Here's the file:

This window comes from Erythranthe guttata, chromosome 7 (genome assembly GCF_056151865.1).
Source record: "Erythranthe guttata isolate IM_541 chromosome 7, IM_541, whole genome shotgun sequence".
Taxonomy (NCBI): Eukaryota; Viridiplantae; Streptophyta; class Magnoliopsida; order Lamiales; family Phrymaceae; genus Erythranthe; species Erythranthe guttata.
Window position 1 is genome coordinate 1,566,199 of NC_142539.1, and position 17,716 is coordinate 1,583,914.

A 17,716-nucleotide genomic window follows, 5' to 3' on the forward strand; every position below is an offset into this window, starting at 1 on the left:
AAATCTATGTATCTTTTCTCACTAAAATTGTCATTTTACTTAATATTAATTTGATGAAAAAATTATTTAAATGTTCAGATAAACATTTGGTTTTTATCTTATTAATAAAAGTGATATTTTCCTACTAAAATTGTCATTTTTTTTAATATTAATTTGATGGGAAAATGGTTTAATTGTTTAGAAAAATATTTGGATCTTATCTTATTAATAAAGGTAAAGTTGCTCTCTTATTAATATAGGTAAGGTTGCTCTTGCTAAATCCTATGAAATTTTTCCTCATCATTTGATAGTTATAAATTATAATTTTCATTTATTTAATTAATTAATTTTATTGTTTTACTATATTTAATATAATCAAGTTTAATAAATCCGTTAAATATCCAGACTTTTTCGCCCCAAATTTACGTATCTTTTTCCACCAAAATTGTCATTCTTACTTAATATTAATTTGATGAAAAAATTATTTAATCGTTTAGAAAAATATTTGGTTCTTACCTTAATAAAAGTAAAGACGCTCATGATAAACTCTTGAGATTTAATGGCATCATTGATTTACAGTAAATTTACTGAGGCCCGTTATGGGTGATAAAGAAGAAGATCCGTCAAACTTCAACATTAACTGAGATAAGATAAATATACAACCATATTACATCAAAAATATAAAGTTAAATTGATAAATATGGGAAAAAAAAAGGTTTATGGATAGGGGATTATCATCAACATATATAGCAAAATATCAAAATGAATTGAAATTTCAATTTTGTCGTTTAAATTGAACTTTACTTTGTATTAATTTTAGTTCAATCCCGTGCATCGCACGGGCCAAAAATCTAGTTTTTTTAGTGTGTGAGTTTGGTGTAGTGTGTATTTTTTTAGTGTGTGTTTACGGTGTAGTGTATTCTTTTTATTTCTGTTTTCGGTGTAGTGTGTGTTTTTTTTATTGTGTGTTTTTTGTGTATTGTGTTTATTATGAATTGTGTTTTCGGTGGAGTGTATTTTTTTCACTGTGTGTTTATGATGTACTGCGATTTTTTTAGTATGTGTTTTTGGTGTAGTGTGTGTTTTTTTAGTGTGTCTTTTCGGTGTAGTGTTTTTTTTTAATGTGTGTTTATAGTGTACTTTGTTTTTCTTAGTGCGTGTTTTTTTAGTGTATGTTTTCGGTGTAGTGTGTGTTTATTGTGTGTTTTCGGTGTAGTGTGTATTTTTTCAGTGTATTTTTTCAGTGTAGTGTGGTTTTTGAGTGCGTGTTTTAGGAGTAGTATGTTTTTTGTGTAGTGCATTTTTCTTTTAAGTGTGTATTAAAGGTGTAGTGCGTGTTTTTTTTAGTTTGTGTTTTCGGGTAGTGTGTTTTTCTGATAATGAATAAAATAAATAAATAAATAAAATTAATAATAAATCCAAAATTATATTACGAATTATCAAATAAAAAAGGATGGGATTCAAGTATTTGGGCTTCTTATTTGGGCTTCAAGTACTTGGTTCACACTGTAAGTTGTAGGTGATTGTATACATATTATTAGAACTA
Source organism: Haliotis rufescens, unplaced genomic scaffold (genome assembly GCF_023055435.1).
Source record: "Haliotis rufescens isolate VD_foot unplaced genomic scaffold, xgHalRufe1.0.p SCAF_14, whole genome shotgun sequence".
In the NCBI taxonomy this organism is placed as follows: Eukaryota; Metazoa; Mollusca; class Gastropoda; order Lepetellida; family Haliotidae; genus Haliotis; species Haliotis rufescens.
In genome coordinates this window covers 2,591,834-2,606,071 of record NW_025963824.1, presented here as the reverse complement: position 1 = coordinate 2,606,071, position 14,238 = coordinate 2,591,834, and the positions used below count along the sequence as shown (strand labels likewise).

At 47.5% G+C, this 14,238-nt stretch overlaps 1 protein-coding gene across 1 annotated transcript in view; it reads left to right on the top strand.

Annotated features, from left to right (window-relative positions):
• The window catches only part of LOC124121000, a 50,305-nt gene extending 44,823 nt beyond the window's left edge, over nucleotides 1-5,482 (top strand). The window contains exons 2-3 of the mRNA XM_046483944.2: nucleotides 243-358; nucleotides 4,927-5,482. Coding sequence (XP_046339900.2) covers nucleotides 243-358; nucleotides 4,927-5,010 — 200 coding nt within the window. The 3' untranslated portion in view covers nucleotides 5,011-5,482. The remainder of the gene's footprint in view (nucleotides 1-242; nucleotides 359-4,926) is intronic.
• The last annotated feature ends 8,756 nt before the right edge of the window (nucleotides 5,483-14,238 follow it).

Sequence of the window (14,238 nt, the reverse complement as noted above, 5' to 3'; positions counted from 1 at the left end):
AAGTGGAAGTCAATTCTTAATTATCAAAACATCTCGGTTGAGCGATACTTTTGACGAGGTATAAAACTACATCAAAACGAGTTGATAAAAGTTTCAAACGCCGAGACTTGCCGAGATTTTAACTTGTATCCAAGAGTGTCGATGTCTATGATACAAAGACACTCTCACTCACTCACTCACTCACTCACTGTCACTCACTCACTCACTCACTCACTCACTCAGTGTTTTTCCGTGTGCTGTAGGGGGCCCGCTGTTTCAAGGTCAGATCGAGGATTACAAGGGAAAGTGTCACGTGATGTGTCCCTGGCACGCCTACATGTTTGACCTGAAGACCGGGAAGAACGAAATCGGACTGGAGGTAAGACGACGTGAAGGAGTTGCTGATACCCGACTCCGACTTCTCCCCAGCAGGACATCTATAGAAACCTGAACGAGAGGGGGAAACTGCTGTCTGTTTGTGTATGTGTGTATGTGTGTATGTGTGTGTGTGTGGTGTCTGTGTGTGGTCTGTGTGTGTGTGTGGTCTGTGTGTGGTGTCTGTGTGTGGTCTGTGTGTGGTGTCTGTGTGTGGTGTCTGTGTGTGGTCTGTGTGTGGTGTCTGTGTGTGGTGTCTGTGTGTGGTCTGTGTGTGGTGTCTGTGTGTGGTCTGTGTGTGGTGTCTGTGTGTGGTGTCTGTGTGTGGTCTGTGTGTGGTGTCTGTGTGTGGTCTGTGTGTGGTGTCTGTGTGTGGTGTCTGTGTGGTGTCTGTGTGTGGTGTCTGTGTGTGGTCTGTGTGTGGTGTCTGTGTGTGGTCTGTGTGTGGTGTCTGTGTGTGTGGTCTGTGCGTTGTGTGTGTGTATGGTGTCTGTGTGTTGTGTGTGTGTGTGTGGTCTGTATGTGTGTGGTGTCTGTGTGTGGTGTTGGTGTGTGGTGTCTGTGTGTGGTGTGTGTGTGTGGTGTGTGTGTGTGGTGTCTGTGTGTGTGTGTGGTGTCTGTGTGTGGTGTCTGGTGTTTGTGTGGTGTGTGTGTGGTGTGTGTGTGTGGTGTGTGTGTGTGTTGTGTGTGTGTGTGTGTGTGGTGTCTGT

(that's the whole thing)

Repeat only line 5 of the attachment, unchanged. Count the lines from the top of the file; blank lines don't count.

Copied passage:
A 17,716-nucleotide genomic window follows, 5' to 3' on the forward strand; every position below is an offset into this window, starting at 1 on the left: